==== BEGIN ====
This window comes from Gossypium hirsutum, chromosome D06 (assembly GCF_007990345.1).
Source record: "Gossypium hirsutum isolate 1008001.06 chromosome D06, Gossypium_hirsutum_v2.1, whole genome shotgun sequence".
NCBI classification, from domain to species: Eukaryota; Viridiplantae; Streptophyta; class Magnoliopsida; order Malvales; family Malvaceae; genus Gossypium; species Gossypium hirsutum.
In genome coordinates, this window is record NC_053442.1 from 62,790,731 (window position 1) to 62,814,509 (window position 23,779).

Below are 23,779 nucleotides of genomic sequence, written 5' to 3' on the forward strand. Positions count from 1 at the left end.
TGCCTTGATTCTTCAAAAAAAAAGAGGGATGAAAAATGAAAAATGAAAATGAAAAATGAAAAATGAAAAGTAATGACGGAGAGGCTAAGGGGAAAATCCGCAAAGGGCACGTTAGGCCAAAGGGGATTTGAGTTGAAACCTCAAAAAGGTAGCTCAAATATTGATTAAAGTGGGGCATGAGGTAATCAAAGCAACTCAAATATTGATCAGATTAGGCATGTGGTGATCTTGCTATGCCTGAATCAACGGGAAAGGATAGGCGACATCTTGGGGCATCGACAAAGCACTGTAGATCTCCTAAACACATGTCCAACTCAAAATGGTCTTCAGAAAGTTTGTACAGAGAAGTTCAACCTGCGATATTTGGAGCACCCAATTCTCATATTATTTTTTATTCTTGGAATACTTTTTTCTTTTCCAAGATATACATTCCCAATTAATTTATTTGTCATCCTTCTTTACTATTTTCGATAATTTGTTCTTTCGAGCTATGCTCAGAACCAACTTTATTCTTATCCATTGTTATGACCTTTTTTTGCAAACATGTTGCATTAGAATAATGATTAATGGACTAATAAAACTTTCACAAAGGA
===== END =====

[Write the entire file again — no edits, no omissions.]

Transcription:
This window comes from Gossypium hirsutum, chromosome D06 (assembly GCF_007990345.1).
Source record: "Gossypium hirsutum isolate 1008001.06 chromosome D06, Gossypium_hirsutum_v2.1, whole genome shotgun sequence".
NCBI classification, from domain to species: Eukaryota; Viridiplantae; Streptophyta; class Magnoliopsida; order Malvales; family Malvaceae; genus Gossypium; species Gossypium hirsutum.
In genome coordinates, this window is record NC_053442.1 from 62,790,731 (window position 1) to 62,814,509 (window position 23,779).

Below are 23,779 nucleotides of genomic sequence, written 5' to 3' on the forward strand. Positions count from 1 at the left end.
TGCCTTGATTCTTCAAAAAAAAAGAGGGATGAAAAATGAAAAATGAAAATGAAAAATGAAAAATGAAAAGTAATGACGGAGAGGCTAAGGGGAAAATCCGCAAAGGGCACGTTAGGCCAAAGGGGATTTGAGTTGAAACCTCAAAAAGGTAGCTCAAATATTGATTAAAGTGGGGCATGAGGTAATCAAAGCAACTCAAATATTGATCAGATTAGGCATGTGGTGATCTTGCTATGCCTGAATCAACGGGAAAGGATAGGCGACATCTTGGGGCATCGACAAAGCACTGTAGATCTCCTAAACACATGTCCAACTCAAAATGGTCTTCAGAAAGTTTGTACAGAGAAGTTCAACCTGCGATATTTGGAGCACCCAATTCTCATATTATTTTTTATTCTTGGAATACTTTTTTCTTTTCCAAGATATACATTCCCAATTAATTTATTTGTCATCCTTCTTTACTATTTTCGATAATTTGTTCTTTCGAGCTATGCTCAGAACCAACTTTATTCTTATCCATTGTTATGACCTTTTTTTGCAAACATGTTGCATTAGAATAATGATTAATGGACTAATAAAACTTTCACAAAGGA